FRISKY sits down, dives deep and talks with Nihil Young about his career, life hurdles with depression, influences, and his new show Frequenza.
With endless industry support from the likes of Tiesto, Sasha, Umek,
Better known by his monikers, Nihil Young and Less Hate, Mattia Marotta is considered by many as a prominent trendsetter in the international electronic underground music scene. He humbly boasts a strong successful discography of original tracks and remixes with labels such as Ultra, Toolroom, KMS, Gem Records and Sharam’s Yoshitoshi Recordings – just to name a few.
Furthermore, he’s sold well over 100,000 copies of original works (on Beatport alone) not factoring in countless tracks as both a ghost and co-producer, to racking up millions of plays on Spotify. Therefore, it’s no surprise FRISKY is adding Nihil Young and his new show ‘Frequenza’ to the growing FRISKY family.
Despite Mattia’s lifelong career accomplishments, he’s experienced personal hurdles and difficulties with depression. As he opened up and shared with me, “I tend to be very discreet about anything that’s private, not for any particular reason. I was a little slow and super awkward until just a few years ago. I’m still kind of crazy but, I wasn’t really able to talk to people or be social much.” He further adds, “I would just spend time with a few close friends, and I would rather be home alone practicing DJ-ing and later on doing music.”
After completing classical studies, Nihil acted upon academic interests and started to study anthropology and psychology. Regrettably, he lost interest. It wasn’t until he started on a downward spiral that he realized depression was taking serious hold of his life. He painfully describes: “I lost myself a couple of times, had severe depression and suffered psychological abuse within the industry and even enduring physical abuse in a relationship. I was just too kind and soft, I often paid for it the hard way.” As he explained, “I started doing heavy and regrettable stuff that nearly killed me a couple of times. But here I am – super happy, married to my soul mate and determined to do my best with music and better myself as a person every day.”
Nihil fought his demons vowing depression will never win. Music remains something he cannot live without. By having a broad appreciation for the craft, Nihil’s influences range from classical, early electro to old school hip hop, funk, disco, 90s dance, and even Eurodance. When I asked him why he started to make music, he simply replied; “Music was the most important thing to me – since always”.
2019 marks an important exciting milestone as Nihil celebrates 10 years of running his successful Frequenza brand and begins his new venture with FRISKY.
There’s no doubt we are all in for an electrifying treat with each show Nihil brings us. “I will be showcasing current and future releases from Frequenza and myself… and would love to give space to some of my favorite current and past tunes”, he said. And excitingly adds, “You’ll get to hear an exclusive sneak peek of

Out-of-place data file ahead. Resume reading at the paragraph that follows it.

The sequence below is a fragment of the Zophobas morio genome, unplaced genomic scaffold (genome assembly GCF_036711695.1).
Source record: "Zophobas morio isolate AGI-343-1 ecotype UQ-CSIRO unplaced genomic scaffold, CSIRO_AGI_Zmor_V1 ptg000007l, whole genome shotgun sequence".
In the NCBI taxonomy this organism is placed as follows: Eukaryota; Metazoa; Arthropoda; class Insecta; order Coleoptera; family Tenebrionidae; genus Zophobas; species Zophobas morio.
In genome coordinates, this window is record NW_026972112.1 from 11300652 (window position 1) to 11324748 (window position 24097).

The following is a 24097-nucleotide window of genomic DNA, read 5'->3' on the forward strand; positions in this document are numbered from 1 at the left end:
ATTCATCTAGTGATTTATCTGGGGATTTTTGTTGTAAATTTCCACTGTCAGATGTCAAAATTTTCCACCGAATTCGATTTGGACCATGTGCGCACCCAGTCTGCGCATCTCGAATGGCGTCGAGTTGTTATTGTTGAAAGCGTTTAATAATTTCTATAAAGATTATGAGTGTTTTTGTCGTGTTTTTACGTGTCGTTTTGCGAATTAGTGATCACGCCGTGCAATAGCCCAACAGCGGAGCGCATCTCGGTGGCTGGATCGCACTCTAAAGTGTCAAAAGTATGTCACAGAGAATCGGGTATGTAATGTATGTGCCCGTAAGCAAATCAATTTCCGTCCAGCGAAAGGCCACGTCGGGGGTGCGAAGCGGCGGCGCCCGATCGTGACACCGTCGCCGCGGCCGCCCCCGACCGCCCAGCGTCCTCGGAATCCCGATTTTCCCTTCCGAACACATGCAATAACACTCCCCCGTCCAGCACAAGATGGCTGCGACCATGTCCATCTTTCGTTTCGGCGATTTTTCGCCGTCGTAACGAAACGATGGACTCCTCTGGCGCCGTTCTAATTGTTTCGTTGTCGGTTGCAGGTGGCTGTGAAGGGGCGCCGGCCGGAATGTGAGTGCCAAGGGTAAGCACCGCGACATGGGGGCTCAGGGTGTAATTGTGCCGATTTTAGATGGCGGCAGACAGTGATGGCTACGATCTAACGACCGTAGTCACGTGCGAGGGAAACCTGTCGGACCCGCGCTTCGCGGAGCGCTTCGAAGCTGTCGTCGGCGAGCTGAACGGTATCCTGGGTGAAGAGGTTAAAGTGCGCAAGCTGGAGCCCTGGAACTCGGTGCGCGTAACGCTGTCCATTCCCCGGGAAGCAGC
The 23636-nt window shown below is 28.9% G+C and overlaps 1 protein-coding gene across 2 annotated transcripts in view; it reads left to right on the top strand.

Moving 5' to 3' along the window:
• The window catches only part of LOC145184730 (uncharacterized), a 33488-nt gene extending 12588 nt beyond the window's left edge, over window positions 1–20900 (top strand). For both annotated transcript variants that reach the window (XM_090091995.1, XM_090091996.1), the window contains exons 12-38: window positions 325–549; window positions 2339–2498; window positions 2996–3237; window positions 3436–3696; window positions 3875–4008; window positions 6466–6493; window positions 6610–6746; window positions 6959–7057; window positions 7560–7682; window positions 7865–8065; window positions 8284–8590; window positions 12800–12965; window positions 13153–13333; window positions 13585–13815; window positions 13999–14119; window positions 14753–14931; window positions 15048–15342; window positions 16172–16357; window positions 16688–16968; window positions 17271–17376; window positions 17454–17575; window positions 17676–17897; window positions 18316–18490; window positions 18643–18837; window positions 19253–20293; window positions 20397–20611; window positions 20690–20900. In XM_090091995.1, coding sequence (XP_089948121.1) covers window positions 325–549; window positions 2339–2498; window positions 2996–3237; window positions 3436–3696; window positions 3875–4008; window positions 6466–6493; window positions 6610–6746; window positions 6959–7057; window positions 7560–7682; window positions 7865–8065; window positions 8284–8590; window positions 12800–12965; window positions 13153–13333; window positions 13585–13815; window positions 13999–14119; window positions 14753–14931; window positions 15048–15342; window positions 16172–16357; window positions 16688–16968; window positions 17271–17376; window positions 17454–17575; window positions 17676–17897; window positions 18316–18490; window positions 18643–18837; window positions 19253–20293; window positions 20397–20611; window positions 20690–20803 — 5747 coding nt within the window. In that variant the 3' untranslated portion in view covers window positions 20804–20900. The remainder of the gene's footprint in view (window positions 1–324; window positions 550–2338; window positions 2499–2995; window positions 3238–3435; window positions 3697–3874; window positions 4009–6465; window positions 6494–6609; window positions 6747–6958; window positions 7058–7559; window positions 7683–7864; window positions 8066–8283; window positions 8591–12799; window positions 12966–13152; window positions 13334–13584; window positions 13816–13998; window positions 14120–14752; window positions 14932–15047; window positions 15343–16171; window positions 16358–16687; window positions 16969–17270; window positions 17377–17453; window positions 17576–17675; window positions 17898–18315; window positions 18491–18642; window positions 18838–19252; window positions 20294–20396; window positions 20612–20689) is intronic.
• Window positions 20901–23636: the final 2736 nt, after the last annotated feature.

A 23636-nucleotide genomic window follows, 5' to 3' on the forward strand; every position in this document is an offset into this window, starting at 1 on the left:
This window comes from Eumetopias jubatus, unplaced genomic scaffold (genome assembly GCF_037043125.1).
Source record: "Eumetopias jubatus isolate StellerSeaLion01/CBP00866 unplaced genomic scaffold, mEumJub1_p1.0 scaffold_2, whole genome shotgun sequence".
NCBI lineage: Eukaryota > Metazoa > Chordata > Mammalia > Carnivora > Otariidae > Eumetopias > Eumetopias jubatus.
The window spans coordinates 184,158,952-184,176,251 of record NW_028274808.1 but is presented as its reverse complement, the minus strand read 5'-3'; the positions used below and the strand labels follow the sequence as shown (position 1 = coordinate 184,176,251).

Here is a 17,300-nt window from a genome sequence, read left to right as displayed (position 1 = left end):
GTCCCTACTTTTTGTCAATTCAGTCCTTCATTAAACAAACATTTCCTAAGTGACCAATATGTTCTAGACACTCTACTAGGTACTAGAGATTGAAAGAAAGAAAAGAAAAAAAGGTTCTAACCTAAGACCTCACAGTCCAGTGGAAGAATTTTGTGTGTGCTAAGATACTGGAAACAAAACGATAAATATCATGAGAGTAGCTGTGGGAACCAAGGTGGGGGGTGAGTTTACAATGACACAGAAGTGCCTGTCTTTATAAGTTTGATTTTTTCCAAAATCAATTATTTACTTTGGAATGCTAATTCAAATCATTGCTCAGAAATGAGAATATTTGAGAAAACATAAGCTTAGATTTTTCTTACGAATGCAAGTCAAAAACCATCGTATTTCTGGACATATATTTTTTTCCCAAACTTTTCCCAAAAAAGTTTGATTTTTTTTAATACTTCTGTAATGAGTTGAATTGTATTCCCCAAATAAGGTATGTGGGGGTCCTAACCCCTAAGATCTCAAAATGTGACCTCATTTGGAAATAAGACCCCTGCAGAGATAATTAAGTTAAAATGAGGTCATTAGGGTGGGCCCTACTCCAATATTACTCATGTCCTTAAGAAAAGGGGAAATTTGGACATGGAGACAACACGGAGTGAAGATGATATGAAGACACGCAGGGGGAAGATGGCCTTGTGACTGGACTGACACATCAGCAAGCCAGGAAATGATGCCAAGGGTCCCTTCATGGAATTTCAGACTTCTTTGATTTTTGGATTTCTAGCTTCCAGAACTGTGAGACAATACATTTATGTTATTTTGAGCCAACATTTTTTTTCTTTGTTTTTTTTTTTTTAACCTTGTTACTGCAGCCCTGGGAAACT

We continued our talks about his new show ‘Frequenza’ giving us insight into his world – production and sound encompassing everything from House to Techno, Progressive, Minimal, Tech House, Nu Disco, Deep House and even downbeat electronica. Basically, a little something for everyone to love and bounce to.
Tune in and catch ‘Frequenza’ every 1st Friday of each month right here on DEEP, premiering on June 7th @ 3 PM EST [convert timezone] and available on-demand anytime after with FRISKY
Hello, my friend and welcome to the FRISKY family! I must say this is an absolute pleasure. I’d like to thank you for taking time from your busy schedule to do this interview. Your music is a delight to listen to and no doubt Frisky listeners will be amazed. For those not yet familiar with your moniker ‘Nihil Young’ and label Frequenza, give us some insight into your backstory.
It’s absolutely my pleasure to be on on board with you, and thanks for having me! So, my name is Mattia Marotta, DJ / producer and turntablist, and I’m the owner of Italy-based indie electronic music label Frequenza, which I run since 2009. I’m probably best known – as Nihil Young and Less Hate, although I did some releases as 7th Star too – for my work on labels like Definitive (with collaborative singles with John Acquaviva and remixes by Olivier Giacomotto, Simon Doty, Stefano Noferini), Toolroom, KMS, and surely for my work with the label Frequenza, where over the years I had the honor to host excellent talent like Maetrik, Ramon Tapia, Gary Beck, Pig & Dan, Lutzenkirchen, Simina Grigoriu to name just a few.
Let’s begin by talking about your Frequenza show. Kindly share with me how the project got started with FRISKY? What will we hear from your Frequenza Records show? Anything special FRISKY listeners should look out for and take away from your music?